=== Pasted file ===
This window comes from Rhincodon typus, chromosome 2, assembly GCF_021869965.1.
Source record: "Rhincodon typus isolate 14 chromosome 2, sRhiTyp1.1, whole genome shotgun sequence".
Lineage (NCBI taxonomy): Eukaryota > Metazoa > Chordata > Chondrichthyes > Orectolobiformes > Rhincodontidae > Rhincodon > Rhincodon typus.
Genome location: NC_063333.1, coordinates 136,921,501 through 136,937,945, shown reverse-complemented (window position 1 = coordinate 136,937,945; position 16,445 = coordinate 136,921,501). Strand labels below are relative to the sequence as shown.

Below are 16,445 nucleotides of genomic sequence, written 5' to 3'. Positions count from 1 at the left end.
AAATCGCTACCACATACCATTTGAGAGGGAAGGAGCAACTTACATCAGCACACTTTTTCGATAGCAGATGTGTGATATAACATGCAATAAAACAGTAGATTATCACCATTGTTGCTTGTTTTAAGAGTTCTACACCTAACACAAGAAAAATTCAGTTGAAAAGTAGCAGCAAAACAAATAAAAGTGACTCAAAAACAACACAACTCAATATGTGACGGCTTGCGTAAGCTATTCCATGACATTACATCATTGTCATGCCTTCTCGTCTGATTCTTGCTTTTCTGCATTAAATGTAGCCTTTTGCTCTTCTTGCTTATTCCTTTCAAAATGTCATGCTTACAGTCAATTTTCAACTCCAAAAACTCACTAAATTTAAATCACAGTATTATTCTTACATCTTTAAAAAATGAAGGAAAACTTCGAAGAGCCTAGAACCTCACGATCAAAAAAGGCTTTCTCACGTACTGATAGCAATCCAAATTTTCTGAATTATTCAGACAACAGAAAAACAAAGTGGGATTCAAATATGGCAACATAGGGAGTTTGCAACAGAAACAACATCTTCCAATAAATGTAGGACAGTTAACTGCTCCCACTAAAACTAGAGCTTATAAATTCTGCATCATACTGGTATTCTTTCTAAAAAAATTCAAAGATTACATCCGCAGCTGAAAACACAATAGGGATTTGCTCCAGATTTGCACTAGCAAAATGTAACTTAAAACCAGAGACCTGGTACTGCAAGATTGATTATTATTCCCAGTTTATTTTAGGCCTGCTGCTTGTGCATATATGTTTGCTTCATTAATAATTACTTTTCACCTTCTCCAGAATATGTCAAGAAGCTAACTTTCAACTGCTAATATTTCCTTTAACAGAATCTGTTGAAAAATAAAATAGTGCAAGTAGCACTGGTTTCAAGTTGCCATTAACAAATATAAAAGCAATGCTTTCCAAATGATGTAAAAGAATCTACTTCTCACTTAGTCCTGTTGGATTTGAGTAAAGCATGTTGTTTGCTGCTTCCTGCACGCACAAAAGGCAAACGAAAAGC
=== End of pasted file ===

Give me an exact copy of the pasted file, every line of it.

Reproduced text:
This window comes from Rhincodon typus, chromosome 2, assembly GCF_021869965.1.
Source record: "Rhincodon typus isolate 14 chromosome 2, sRhiTyp1.1, whole genome shotgun sequence".
Lineage (NCBI taxonomy): Eukaryota > Metazoa > Chordata > Chondrichthyes > Orectolobiformes > Rhincodontidae > Rhincodon > Rhincodon typus.
Genome location: NC_063333.1, coordinates 136,921,501 through 136,937,945, shown reverse-complemented (window position 1 = coordinate 136,937,945; position 16,445 = coordinate 136,921,501). Strand labels below are relative to the sequence as shown.

Below are 16,445 nucleotides of genomic sequence, written 5' to 3'. Positions count from 1 at the left end.
AAATCGCTACCACATACCATTTGAGAGGGAAGGAGCAACTTACATCAGCACACTTTTTCGATAGCAGATGTGTGATATAACATGCAATAAAACAGTAGATTATCACCATTGTTGCTTGTTTTAAGAGTTCTACACCTAACACAAGAAAAATTCAGTTGAAAAGTAGCAGCAAAACAAATAAAAGTGACTCAAAAACAACACAACTCAATATGTGACGGCTTGCGTAAGCTATTCCATGACATTACATCATTGTCATGCCTTCTCGTCTGATTCTTGCTTTTCTGCATTAAATGTAGCCTTTTGCTCTTCTTGCTTATTCCTTTCAAAATGTCATGCTTACAGTCAATTTTCAACTCCAAAAACTCACTAAATTTAAATCACAGTATTATTCTTACATCTTTAAAAAATGAAGGAAAACTTCGAAGAGCCTAGAACCTCACGATCAAAAAAGGCTTTCTCACGTACTGATAGCAATCCAAATTTTCTGAATTATTCAGACAACAGAAAAACAAAGTGGGATTCAAATATGGCAACATAGGGAGTTTGCAACAGAAACAACATCTTCCAATAAATGTAGGACAGTTAACTGCTCCCACTAAAACTAGAGCTTATAAATTCTGCATCATACTGGTATTCTTTCTAAAAAAATTCAAAGATTACATCCGCAGCTGAAAACACAATAGGGATTTGCTCCAGATTTGCACTAGCAAAATGTAACTTAAAACCAGAGACCTGGTACTGCAAGATTGATTATTATTCCCAGTTTATTTTAGGCCTGCTGCTTGTGCATATATGTTTGCTTCATTAATAATTACTTTTCACCTTCTCCAGAATATGTCAAGAAGCTAACTTTCAACTGCTAATATTTCCTTTAACAGAATCTGTTGAAAAATAAAATAGTGCAAGTAGCACTGGTTTCAAGTTGCCATTAACAAATATAAAAGCAATGCTTTCCAAATGATGTAAAAGAATCTACTTCTCACTTAGTCCTGTTGGATTTGAGTAAAGCATGTTGTTTGCTGCTTCCTGCACGCACAAAAGGCAAACGAAAAGC